Mississippi County Farm Bureau Young Farmers and Ranchers sponsored a grain drying, storage and marketing seminar on Wednesday, March 5, at the Northeast Research and Extension Center in Keiser.
The informative meeting and luncheon was attended by area farmers. Mississippi County Farm Bureau President Justin Wildy welcomed guests with Heath Adkisson, Young Farmers and Ranchers Chair, making opening comments.
Gene Martin, senior marketing analyst with Arkansas Farm Bureau, talked on index funds, markets, record wheat production, demand, grain and cotton prices, acreages planted, projected acreages, exports, imports, costs, and more.
"We moved to a new level of prices," he said.
He encouraged the producers to learn how to use options.
"You have to be willing to pull the trigger and not look back," he said. "Use the pencil and yellow tablet. Don't let past history influence your decisions. I will be willing to talk to you when you call or you can check out the information on our website."
Dave Freeze, County Extension Chair, introduced Dennis Gardisser, Ph.D., P.E., professor and associate department head, Extension Engineer Biological and Agricultural Engineering Department with the University of Arkansas.
Dr. Gardisser offered information on grain drying using psychrometric and moisture equilibrium charts as guides discussing conventional storage, preparing and care of storage bins from year to year, temperatures, air flow, tools, fan efficiency, procedures, shrinkage, moisture levels, etc.
He gave pros and cons of using the field bags for storage. Gardisser and his staff worked with the county Extension staff monitoring the bags checking temperatures to keep a chart on the moisture inside the bag. He also talked about placement, problems with animals, birds, drainage, and pinholes.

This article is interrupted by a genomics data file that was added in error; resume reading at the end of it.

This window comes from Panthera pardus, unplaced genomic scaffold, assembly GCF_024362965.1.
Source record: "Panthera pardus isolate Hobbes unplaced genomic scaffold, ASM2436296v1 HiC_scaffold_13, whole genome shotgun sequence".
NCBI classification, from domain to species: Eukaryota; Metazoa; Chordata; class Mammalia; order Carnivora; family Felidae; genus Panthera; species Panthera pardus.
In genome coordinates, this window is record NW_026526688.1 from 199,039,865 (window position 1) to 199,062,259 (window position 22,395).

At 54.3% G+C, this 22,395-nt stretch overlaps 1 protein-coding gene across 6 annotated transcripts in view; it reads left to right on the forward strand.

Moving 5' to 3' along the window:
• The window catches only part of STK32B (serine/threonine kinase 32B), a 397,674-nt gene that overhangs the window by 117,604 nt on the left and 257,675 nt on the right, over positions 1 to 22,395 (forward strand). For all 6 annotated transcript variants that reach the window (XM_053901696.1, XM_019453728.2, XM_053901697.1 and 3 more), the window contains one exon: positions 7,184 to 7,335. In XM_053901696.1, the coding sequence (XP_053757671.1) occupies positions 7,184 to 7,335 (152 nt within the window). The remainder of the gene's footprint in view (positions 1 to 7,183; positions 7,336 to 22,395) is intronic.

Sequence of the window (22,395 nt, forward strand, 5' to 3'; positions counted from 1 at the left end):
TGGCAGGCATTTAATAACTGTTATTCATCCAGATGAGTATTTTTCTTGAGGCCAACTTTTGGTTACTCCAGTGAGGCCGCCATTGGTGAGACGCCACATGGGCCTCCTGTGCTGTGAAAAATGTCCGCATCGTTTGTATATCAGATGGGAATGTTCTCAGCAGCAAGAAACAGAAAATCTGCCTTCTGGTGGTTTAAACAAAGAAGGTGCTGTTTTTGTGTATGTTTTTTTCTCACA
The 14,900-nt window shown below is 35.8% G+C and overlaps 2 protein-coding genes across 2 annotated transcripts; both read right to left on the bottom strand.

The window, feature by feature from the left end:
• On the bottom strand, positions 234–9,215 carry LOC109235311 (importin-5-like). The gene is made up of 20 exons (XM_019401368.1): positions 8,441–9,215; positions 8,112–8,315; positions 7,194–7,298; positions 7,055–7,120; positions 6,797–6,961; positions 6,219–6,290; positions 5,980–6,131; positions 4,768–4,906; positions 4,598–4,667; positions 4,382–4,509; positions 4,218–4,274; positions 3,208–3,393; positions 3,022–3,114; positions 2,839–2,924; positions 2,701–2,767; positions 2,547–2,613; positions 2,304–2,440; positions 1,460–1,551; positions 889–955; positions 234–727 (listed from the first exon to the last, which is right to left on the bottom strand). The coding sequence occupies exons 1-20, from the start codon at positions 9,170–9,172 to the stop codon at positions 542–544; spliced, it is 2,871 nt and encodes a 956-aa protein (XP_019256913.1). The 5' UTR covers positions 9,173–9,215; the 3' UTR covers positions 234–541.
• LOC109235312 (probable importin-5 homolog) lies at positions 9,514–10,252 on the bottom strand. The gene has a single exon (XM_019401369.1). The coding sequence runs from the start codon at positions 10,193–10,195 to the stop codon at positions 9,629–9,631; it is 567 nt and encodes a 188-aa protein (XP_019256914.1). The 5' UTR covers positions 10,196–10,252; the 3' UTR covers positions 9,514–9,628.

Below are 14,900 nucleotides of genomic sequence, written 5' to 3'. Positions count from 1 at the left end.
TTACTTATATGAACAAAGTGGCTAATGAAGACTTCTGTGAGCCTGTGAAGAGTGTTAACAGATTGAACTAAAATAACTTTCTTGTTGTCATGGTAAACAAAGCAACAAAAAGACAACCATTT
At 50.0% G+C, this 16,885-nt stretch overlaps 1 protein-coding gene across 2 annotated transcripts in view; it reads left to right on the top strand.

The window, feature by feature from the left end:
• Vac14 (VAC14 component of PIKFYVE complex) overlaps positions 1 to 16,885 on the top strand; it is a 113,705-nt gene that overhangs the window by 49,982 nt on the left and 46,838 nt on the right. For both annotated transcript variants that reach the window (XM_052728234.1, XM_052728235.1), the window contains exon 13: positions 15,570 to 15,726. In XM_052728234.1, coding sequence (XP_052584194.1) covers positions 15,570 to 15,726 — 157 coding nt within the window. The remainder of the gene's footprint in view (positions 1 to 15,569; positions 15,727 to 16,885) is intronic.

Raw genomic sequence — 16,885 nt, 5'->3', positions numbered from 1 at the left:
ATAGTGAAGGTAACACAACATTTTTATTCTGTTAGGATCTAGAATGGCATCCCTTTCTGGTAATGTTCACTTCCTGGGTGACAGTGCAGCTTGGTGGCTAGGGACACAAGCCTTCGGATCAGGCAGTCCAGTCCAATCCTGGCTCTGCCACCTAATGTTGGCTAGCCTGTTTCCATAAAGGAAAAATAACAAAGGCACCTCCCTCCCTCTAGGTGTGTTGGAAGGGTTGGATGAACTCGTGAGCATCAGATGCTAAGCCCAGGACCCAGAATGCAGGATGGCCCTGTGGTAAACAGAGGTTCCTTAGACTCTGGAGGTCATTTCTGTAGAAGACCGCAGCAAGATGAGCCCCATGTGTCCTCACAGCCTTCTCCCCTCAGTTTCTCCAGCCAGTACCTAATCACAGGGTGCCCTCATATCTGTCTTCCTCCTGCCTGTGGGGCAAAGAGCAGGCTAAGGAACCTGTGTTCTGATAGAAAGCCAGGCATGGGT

"We will continue to study it and gaining experience as we go along," Gardisser said. "Arkansas is not the only state looking at it. We will share experiences."
He said the key word to storage options is "monitor, monitor, and monitor."
After a lunch catered by Razorback Catering, Stanley Reed, president of Arkansas Farm Bureau spoke on issues facing Arkansas farmers.
"Without the Farm Bureau voice, we would not be near as effective," Reed said, "If farmers do not speak for ourselves, someone else will talk for us. If we are not there, someone else will be there and they may not understand the complexity of farmers. We are competing with world issues. We have heard the numbers of two million farms in America. Half of those sell less than $10,000 each year. Still, half of them are part-time farmers. About one fourth of a million farmers produce 90 percent of our products.
"Our main power is in rooms like these. Farm Bureau represents the grass roots. Farm Bureau gets the attention of policy makers and gets involved at the county and state level. Farm Bureau makes things happen."
Adkisson thanked everyone for attending.